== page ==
Thursday, January 5, 2006

Historical Information Design

View Minard's classic map of Napoleon's disaterous invasion of RussiaView Minard's companion map, of Hannibal's Alpine crossingView Quennevat's map and compare it to Minard's more sophisticated thematic maps.A Thematic Map is not a general map; a general map locates geographic features – mountains, rivers, towns – regardless of their function, for the purpose of observing their relative spatial relationships. The thematic map concentrates on showing geographic phenomena in the context of a narrative theme or themes – the number of possible themes being virtually unlimited, encompassing nearly every possible discipline from the social and economic worlds, geology and religion, population and disease. This genre of information graphic, which first appeared in geological maps in the 1770’s, enhances the effectiveness of the time-series graphic by adding spatial proportions, either in two or three dimensions.

Charles Joseph Minard provides us with the classic model of a thematic map used to describe historical scenarios. His 1869 maps of Napoleon’s 1812AD Russian campaign and Hannibal’s 218BC crossing of the Alps not only dramatically depict their relative subjects visually, but also introduce a variety of graphic methods for future authors of visual texts.

With his Napoleon map, Figurative map of the successive losses in men of the French Army in the Russian Campaign 1812-1813, Minard attempted to graphically demonstrate the devastating loss of life suffered by Napoleon’s Grand Army during its Russian Campaign of 1812, a human catastrophe that he felt was poorly communicated textually. Indeed, as the Franco-Prussian war loomed over 1860’s France, it should be considered that Minard’s message was not just one of historical import, but a contemporary humanistic, anti-war message as well.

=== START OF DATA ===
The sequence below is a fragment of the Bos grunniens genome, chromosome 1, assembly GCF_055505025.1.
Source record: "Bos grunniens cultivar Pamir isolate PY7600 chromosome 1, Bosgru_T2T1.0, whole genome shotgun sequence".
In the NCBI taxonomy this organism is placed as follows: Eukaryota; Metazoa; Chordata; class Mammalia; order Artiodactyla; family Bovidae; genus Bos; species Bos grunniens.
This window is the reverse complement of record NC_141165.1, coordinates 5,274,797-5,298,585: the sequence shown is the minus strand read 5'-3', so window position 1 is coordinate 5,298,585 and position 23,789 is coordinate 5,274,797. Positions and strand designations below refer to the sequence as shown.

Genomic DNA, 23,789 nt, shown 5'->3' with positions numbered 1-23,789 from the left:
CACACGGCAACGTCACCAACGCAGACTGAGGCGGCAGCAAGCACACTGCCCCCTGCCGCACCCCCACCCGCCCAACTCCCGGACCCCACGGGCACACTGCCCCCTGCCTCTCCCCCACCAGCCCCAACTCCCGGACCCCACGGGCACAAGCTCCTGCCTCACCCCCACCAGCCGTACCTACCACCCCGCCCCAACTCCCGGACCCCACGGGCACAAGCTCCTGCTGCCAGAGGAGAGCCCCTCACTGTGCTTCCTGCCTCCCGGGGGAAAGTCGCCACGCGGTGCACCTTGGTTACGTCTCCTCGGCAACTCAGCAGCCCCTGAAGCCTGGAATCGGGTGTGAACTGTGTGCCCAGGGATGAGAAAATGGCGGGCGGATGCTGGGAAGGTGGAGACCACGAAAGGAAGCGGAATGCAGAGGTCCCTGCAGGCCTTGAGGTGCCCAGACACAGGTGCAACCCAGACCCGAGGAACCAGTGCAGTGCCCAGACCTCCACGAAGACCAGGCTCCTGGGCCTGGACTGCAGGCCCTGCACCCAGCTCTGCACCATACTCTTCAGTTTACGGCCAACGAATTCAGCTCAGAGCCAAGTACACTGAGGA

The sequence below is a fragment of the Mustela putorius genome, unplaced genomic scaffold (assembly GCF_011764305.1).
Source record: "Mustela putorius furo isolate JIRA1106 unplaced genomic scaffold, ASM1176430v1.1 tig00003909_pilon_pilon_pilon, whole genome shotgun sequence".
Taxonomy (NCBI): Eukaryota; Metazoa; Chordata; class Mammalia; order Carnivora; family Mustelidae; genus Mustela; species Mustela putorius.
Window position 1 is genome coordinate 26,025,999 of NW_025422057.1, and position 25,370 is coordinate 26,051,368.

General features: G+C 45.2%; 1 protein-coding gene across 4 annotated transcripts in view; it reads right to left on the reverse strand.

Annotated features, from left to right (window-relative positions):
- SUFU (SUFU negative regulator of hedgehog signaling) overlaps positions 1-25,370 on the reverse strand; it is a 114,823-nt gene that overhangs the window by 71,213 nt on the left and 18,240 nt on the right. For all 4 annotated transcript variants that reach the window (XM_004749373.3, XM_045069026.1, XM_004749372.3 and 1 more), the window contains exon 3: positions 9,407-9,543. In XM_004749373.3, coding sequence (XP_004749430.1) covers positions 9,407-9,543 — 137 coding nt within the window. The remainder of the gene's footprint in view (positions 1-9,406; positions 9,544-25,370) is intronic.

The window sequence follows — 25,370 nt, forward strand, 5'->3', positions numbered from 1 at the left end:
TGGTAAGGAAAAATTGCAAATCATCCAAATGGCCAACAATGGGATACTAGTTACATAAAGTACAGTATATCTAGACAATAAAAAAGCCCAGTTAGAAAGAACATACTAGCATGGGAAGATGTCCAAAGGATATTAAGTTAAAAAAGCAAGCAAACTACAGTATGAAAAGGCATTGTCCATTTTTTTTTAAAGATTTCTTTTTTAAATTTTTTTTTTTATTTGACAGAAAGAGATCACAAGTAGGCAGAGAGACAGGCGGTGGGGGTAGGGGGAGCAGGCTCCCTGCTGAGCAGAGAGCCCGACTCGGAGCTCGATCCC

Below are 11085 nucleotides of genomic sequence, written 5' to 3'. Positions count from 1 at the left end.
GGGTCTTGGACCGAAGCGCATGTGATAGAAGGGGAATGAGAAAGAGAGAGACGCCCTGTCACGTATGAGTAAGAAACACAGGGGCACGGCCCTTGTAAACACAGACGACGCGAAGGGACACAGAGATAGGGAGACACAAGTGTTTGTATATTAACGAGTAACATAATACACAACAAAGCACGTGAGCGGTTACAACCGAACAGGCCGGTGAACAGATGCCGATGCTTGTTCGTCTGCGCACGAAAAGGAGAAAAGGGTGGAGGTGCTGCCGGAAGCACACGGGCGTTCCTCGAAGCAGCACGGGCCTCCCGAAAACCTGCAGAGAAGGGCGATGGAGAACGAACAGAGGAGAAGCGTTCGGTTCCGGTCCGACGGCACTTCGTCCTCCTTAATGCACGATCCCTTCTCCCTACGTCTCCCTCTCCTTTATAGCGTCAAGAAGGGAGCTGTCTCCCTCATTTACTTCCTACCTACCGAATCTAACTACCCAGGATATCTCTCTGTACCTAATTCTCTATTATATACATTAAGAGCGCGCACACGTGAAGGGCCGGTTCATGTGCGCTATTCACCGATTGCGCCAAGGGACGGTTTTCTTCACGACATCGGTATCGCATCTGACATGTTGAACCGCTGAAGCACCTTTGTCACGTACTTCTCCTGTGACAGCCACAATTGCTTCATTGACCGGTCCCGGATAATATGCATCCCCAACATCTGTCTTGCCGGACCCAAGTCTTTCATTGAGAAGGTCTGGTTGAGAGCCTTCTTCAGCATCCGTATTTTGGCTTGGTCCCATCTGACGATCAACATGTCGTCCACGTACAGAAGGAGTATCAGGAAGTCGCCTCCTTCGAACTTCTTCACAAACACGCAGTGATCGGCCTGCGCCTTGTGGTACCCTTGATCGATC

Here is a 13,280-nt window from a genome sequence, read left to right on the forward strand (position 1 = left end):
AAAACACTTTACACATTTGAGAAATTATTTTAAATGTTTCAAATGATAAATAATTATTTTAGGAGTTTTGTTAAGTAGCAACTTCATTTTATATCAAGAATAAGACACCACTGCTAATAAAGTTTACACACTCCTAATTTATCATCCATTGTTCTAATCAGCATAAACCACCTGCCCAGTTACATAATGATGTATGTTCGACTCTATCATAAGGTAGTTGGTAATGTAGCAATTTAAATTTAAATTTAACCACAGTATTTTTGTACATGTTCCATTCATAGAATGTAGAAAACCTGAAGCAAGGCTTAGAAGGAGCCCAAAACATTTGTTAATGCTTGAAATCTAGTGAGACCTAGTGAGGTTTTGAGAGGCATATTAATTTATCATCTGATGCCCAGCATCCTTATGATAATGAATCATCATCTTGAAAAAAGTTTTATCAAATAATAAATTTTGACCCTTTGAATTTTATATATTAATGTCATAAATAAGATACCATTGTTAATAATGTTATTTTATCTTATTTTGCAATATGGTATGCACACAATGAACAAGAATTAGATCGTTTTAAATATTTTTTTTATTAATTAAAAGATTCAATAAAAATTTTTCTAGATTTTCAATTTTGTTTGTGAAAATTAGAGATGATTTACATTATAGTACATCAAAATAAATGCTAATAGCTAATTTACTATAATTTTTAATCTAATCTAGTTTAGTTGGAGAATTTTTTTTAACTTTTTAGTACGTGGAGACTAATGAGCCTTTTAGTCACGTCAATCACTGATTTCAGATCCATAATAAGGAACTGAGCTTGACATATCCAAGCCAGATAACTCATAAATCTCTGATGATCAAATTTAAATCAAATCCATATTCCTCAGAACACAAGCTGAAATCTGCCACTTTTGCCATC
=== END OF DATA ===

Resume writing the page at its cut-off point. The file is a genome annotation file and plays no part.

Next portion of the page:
The graphic methods Minard employs to portray Napoleon’s Russian campaign are simple, elegant, and descriptive. In the Napoleon map six levels of historical information are being described in one powerful design – geography, time, temperature, the course and direction of the army’s movement, and the quantity of troops remaining with Napoleon’s force. The method Minard uses to demonstrate the diminishing human quantity – gold and black paths, their widths relative to the size of the army at a rate of one millimeter to every 10,000 men – is shown in direct relationship to flanking movements, the crossing of rivers, battles for particular cities and, on the return course, a time series graph of the plummeting temperatures of the Russian winter. This combination of multivariate data creates a visual narrative describing how the 422,000-man French force set out from Poland in 1812, crossing the Polish-Russian border near the Niemen River, dwindled to 100,000 men by the time it arrived at a deserted Moscow. Through battle, attrition, natural frontier, and the harsh calamity of the Russia winter, Napoleon’s Grand Army was so rapidly and completely decimated that by the time it returned in 1813 only 10,000 men remained.

Certainly, the loss of life Minard depicts was not unknown to his contemporaries. But it may have been underappreciated. A look at Minard’s sources for this map reveals numerous sources that, while quantitative and honest, are comparatively ineffective in stressing the totality of the disaster. Minard’s visual text, on the other hand, was appreciated for its visual and humanistic effectiveness both by contemporary and modern critics: Étienne-Jules Marey said that Minard’s Napoleon map “def[ied] the pen of the historian by its brutal eloquence” and Edward Tufte described it as what “may well be the best statistical graphic ever drawn.”